The next steps in our exploration of hospital mortality willbe to:
•recalculate in-hospital mortality rates adjustingfor age, sex and casemix, and condition-specificmortality rates adjusting for age and sex;
• evaluate methods for using existing inpatient datain the measurement of co-morbidity and severity ofillness and in risk adjustment;
compare the use of routinely reported inpatient dataand these algorithms against results derived frommore comprehensive clinical databases, e.g. TraumaRegistries;demonstrate the feasibility and usefulness of linkingroutinely reported inpatient data to mortality datato extend this analysis to include post-dischargedeaths; andassess the usefulness of additional data items fromexisting hospital information systems and processeswhich may be of value in the measurement of cc-morbidity, severity of illness and risk adjustment.This evaluation will determine whether suitabledata items are captured by hospital records, theextent and consistency of recording acrossinstitutions and the feasibility of computerisation.
This work will be assisted by a grant from theCommonwealth Government and will include collaborationwith the Victorian Department of Health and CommunityServices.
1. Us Congress, Office of Technology AasessrnenL The Quality of MedicalCare: Information for Consumers, OTA-H-386 Washington, DC; USGovernment Printing Office, June 1988) Chapter 4 p71.2. International Classification of Diseases and Causes of Death, 9th Revision,Clincial Modification Vol 1. 1986. Ann Arbor Michigan Library of CongressNo. 77-94472.3. NSW Public Hospital Comparison Data 1991/2. NSW Health Department,State Health Publication No. CCI 93.134.4. Elixhauser A, Andrews RM, and Fox S. Clinical Classification for HealthPolicy Research: Discharge Statistics by Principal D,agriosis and Procedure.Division of Provider Studies Research Note 17 Agency for Health Care Policyand Receurcli, 1.993 Rockville. MD Public Health Service )ACHCPRPuhlie,itior No, 93.0043),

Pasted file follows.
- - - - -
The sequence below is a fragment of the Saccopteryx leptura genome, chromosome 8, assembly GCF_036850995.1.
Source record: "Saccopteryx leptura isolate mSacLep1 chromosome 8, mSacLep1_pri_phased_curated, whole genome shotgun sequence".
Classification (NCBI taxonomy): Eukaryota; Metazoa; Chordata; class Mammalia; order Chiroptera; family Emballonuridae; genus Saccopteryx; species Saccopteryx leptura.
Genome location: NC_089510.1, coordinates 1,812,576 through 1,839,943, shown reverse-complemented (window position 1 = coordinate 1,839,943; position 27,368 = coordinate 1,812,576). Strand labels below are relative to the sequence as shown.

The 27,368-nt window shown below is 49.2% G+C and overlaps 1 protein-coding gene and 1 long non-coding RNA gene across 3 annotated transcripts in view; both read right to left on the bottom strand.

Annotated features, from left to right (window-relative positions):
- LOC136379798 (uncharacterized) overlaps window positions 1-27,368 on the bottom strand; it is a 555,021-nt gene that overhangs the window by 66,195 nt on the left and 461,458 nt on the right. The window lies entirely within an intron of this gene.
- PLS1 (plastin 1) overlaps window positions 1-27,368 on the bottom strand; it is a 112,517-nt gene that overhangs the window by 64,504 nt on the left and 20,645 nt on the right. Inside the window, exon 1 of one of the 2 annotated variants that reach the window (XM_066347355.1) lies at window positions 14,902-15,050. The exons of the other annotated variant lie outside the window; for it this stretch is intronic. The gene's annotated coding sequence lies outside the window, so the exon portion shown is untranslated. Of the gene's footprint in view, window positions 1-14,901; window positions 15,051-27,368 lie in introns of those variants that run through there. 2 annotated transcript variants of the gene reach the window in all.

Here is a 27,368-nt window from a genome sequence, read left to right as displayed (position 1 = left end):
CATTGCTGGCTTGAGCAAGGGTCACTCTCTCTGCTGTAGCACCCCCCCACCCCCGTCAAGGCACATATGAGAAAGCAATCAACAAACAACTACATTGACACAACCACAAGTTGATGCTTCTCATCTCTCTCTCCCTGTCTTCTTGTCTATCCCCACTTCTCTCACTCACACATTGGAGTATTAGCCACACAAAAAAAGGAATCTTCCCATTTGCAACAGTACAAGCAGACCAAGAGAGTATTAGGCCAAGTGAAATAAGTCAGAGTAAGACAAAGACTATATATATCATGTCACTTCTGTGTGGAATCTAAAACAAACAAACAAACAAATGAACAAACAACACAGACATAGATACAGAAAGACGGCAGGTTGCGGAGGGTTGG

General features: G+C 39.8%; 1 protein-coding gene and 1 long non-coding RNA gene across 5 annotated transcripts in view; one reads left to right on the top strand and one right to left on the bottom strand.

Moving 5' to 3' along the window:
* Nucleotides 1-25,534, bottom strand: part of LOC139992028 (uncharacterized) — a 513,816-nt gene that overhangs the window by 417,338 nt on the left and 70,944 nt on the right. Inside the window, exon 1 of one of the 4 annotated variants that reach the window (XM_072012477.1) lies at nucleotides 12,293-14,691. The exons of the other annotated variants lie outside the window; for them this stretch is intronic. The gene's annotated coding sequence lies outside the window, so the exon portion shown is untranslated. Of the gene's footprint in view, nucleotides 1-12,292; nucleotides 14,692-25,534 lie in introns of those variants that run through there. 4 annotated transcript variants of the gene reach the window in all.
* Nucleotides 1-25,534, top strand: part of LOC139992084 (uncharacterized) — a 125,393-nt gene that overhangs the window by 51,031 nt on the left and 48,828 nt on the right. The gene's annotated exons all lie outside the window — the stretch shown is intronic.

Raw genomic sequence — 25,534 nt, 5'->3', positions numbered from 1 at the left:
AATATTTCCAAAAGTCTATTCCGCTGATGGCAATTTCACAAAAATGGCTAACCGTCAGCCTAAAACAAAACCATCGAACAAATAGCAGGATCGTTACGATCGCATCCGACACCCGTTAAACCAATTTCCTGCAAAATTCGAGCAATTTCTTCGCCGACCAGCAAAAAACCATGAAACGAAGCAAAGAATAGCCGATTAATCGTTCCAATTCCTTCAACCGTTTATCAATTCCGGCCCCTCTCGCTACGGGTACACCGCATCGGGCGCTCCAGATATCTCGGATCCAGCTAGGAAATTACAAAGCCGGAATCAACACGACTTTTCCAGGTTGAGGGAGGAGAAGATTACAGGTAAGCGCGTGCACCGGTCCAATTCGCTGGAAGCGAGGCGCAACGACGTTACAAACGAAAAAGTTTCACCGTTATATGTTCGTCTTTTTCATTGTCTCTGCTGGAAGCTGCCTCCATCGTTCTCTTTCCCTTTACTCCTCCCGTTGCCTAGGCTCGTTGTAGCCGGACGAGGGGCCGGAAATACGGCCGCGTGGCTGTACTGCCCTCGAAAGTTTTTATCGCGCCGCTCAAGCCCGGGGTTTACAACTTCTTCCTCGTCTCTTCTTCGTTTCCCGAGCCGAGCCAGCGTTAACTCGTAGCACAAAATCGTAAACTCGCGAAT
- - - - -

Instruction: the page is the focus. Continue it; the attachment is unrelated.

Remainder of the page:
SUMMARY OF REVIEW AND RECOMMENDATIONSABOUT COLORECAL CANCER SCREENING
1. Population screening is not recommended as screeningeffectiveness has not yet been adequately established.Follow-up continues in the major trials and review of thisposition will be necessary in a few years time when furtherinformation is available.2. Although evidence for screening persons at high risk,such as those with a known genetic susceptibility forcolorectal cancer, is also lacking, it seems prudent to screensuch groups on the basis of the increased risk.3. Further work is needed in Australia to determine theimplications of introducing screening for health servicesplanning and costs, to determine the most accurate andfeasible screening test and the likely compliance ofAustralians with screening, and to determine and caterfor the psychosocial consequences of screening.
reported, information about vital status for all studyparticipants at follow-up is not given, there is no intennediatebiennial screening benefit and about one-third of all peoplescreened had colonoscopy with its attendant risks and costs.It is possible that using colonoscopy alone on a randomsample of one-third of people from either group would haveresulted in this mortality reduction.
The New York trial" has reported a borderline significant43 per cent reduction in colorectal cancer mortality withannual screening in one of the subgroups examined (Table5). But the New York trial was a non-randomised studyand study groups were demonstrably not comparable,suggesting bias in the allocation of subjects to study groups.The Danish trial" has reported a non-significant 17 percent reduction in colorectal cancer mortality with biennialscreening (Table 5). Follow-up continues in four of the fivetrials. In the interim, evidence for the effectiveness ofscreening using Hemoccult remains inconclusive.